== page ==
Joan of Arc - Maid of Heaven

Joan of Arc Play
by J.A. Sargant

Act 1 - Scene 2

  Charles,   Louvel,   Valancour, &c.

  Cha. We'll hear no more. Whilst one poor hope remained
We would have hazarded our chance; but now
Tis madness to resist.

Enter   Xaintrailles and   Alençon.

Returned! How met
The haughty occupant of our own place
The offer tendered him?

  Xaint. As one who holds
The game already in his hands may hear
His adversary's scheme to share the stake.
"I am not one," he said, "to beat the bush
That others may secure the birds. Ere Orleans
Can be sequestered, we must see good title
To execute the deed; Bedford, not Burgundy,
Must hold that city for his liege and lord."

  Cha. Fool that we were to court such insolence!
But yet perhaps 'tis only what ourselves
Had, in like circumstances, said more rudely.

  Alen. Will not your grace resent the indignity?

  Cha. But how? words are but poor revenge;
And words are all we boast. We will retire
To Dauphiné.

  Omnes. To Dauphiné!

  Alen. You jest.
You cannot mean—

  Cha. We've said, and mean it too.
Fear not, my friends, we'll lead a joyous life.
War we will have, as dappled deer shall find,
A court midst sylvan shades, not lacking beauty,
Though of but rural kind, to cheer our toils.

  Alen. (aside. Will nought correct this levity of speech?
Xaintrailles himself, though not a whit more staid,
Is by his thoughtless master shamed to gravity.)
Your grace forgets the maid from Domremie
Doth wait an audience.

  Cha. We much regret,
My lord, our weak compliance with such folly.

  Alen. The royal word is pledged.

  Cha. We'll not retract it.
It may at least afford us novelty.
Let her appear.

  Xaint. Why not devise some plan
To prove her truth, or to detect the fraud?

  Cha. Well thought—but how?

  Xaint. To thee she bears this message.
If Heaven, as she asserts, has sent her hither,
He will not fail, by certain proof, to mark
The mission his. Amongst ourselves then mingle,
And let another represent thee.

  Cha. Good.
No better representative than thou;
In truth we do but play the part of king,
And thou as aptly as ourself may act it.

[They exchange places.

Enter   Joan.

  Xaint. Thou hast an audience asked: thy suit thus granted,
We bid thee fearlessly declare thy will.

  Joan. I seek the royal ear: this is my prince!
And thus with veneration deep—

[Kneels to Charles.

  Cha. Not so.
No female at my feet may kneel thus lowly.
Maiden! I own no earthly state which claims
Such reverence; but simply as a man
I stand midst men, protector of thy sex,
Admirer of thy charms!

  Joan. Just is the homage—
But now (rises) I stand the delegate of heav'n,
And thus declare my mission. "Go!" said the Mighty,
"Go! tell thy prince deliverance is nigh:
And thine the hand to rid him of his foes!
Thou shalt raise the siege of Orleans!"

  Cha. Indeed!
Strong arms, and steeled, have not availed to raise it,
And shall a hand more fitting for the dance—

  Joan. Beware of such a sneer. The mountain lily
Would crush the mountain if 'twere bid to do it;
And midst the mighty ruin it had wrought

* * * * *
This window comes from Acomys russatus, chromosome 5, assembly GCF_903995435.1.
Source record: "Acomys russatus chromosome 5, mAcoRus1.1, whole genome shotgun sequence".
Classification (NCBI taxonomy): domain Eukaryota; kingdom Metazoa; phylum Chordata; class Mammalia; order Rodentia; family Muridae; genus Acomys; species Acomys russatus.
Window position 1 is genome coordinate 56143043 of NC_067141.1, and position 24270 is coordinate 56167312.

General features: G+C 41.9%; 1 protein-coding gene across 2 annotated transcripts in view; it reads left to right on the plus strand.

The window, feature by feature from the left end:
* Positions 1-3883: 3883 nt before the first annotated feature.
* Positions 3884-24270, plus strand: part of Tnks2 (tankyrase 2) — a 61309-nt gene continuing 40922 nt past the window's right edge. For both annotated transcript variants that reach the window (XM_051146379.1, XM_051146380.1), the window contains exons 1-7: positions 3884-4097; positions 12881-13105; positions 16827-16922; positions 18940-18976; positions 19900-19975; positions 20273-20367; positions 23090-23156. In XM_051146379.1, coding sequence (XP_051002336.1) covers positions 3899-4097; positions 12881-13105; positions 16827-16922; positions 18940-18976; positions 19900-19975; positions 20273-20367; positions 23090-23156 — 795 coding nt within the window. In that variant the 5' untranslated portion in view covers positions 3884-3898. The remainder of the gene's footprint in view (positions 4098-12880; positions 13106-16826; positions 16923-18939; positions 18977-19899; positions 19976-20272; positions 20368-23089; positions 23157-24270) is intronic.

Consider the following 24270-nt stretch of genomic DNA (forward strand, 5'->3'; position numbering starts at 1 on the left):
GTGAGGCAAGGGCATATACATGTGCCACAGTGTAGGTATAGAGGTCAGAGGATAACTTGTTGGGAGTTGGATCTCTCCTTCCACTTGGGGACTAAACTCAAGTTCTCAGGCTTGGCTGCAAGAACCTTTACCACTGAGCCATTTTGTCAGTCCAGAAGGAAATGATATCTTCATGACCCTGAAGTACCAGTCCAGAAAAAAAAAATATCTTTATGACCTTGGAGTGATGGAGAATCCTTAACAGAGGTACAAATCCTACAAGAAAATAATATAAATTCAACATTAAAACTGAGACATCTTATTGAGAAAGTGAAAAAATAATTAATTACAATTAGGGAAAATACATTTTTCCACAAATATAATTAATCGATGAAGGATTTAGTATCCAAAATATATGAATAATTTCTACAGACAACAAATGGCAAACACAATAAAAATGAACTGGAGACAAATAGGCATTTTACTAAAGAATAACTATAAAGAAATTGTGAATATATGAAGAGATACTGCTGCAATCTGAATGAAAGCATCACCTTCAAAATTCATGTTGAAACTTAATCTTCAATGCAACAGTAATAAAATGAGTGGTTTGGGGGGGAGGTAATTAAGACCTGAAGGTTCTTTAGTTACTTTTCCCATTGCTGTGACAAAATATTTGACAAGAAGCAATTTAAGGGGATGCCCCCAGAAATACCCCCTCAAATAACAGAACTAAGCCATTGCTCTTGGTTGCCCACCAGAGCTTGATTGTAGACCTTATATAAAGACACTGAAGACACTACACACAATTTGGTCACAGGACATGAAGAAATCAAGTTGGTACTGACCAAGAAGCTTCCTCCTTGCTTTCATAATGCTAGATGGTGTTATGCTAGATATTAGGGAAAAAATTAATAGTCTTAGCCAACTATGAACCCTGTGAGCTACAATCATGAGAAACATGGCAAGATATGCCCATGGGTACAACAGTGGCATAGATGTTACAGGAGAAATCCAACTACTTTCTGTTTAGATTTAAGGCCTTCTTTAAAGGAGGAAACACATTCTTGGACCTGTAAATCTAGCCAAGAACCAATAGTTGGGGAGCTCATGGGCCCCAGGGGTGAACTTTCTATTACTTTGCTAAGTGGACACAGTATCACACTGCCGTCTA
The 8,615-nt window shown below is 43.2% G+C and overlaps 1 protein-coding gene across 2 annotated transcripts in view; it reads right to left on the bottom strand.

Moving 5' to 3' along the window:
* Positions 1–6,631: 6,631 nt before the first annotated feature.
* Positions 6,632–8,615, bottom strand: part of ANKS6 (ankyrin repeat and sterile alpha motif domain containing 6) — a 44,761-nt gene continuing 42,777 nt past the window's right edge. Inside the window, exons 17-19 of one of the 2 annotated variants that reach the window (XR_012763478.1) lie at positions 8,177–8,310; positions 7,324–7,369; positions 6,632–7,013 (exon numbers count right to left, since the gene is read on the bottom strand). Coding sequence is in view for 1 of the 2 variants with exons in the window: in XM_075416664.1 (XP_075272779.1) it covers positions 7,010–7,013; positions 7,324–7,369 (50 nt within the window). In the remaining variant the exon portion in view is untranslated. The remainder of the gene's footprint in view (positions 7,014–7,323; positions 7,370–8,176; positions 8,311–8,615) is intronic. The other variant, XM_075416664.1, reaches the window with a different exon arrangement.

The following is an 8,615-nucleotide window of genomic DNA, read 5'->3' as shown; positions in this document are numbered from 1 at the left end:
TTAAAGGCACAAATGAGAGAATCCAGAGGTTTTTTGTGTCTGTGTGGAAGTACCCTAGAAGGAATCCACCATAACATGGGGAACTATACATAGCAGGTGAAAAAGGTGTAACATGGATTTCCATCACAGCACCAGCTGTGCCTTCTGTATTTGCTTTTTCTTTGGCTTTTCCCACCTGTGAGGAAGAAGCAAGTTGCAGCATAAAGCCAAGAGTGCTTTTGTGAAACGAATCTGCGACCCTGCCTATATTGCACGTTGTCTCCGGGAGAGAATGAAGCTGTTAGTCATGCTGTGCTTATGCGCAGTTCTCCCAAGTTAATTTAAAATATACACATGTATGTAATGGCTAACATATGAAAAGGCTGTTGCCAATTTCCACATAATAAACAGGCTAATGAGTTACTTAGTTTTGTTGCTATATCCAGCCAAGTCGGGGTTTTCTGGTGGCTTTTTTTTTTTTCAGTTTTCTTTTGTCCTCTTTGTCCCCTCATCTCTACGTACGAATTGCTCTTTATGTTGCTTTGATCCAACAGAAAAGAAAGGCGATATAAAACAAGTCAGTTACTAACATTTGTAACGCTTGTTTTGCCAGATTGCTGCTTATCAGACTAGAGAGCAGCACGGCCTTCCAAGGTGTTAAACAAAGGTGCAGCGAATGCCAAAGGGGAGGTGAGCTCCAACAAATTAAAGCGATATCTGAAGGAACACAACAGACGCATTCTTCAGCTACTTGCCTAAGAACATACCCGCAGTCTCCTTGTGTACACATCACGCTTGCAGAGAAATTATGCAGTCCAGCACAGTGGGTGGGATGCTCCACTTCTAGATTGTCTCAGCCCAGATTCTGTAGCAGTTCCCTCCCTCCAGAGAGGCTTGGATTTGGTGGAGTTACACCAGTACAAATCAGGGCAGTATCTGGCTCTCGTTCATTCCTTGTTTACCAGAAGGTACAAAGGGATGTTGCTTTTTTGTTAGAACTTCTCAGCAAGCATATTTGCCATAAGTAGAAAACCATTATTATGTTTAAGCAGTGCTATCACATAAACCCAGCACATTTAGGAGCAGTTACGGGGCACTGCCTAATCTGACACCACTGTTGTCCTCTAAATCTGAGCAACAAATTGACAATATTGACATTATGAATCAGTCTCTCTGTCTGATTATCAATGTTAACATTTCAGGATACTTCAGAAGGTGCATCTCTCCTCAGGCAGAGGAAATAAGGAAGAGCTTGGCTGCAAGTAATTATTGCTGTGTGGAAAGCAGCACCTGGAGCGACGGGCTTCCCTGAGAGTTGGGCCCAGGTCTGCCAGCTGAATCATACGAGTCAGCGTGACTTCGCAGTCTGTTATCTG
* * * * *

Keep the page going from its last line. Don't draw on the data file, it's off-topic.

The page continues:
Itself would smile in safety. This I pledge thee!
The foe shall fly, the land once more be free,
The sceptre to thy line shall be confirmed,
And holy hands at Rheims shall crown thee.

  Cha. Thy bearing
Forbids all thought of fraud, and proves that thou
And falsehood have no fellowship: thou art
Thyself deceived.

  Joan. I know that I may seem
A mere enthusiast, a frail, weak woman:
None think more meanly of me than myself:
But sense of weakness proves me not deceived.
Then scorn me not; if mercy once be spurned,
Indignant Heaven in frowns may hide his face,
And change the dew of blessing to a curse.

  Cha. We have declared our will, but even now,
To pass to Dauphiné.

  Joan. Fly from the foe!
Leave thy inheritance! forfeit thy birthright!
Desert the post consigned to thee! the shepherd
Throw thus aside his crook, mean safety seeking,
And leave the hapless flock the fell wolf's prey!
O! France! poor land! then art thou lost indeed,
Though not by Heaven cast off. Thy prince deserts thee—
In evil hour betrays himself and thee.
These are my country's tears; and mark me, prince,
Such tears as these shall, in a sea of woe,
In judgment's awful hour, submerge thy soul.

  Alen. The prince is moved.

  Cha. We'll think upon this matter.
Meanwhile thou mayst retire.

[They withdraw.

  Joan. Yet dost thou doubt me?

  Cha. And now, sweet maid, we must evince
Our sense of kindness such—(takes her hand.)

  Joan. Thou dost mistake me.

  Cha. (aside, Oh! majesty of virtue! I stand abashed
Before the simple form thou hast assumed,
Still lower than the lowly who reproves me.)
Forgive the offence.

  Joan. It is forgotten;
Thou hast not injured me.

  Cha. Thou sayst aright.
The assailer not assailed sustains the injury,
When vice would sully purity. Speak thy wishes.

  Joan. I dare not trust the air with such a secret
As that which trembles here. (Approaches and whispers.)

  Cha. Who told thee this?
Can Death then ope his mouldy jaws, and speak
Without a tongue?

  Joan. Wouldst thou hear more?

  Cha. Forbear!

  Joan. The sword, which in the keeping of that church
Has since remained, must to my hand be given,
And thou must claim it.

  Cha. Approach! (To the court.)

  Omnes. Is there hope?

  Cha. Reason and hope are yet at variance;
But instantly to Fierbois we will send,
And prove the truth of words declared to us.
Valancour, the embassy is thine. Haste thee,
Thy failure or success decides our movements.
Louvel protect the maid.—On his return
We will again assemble.

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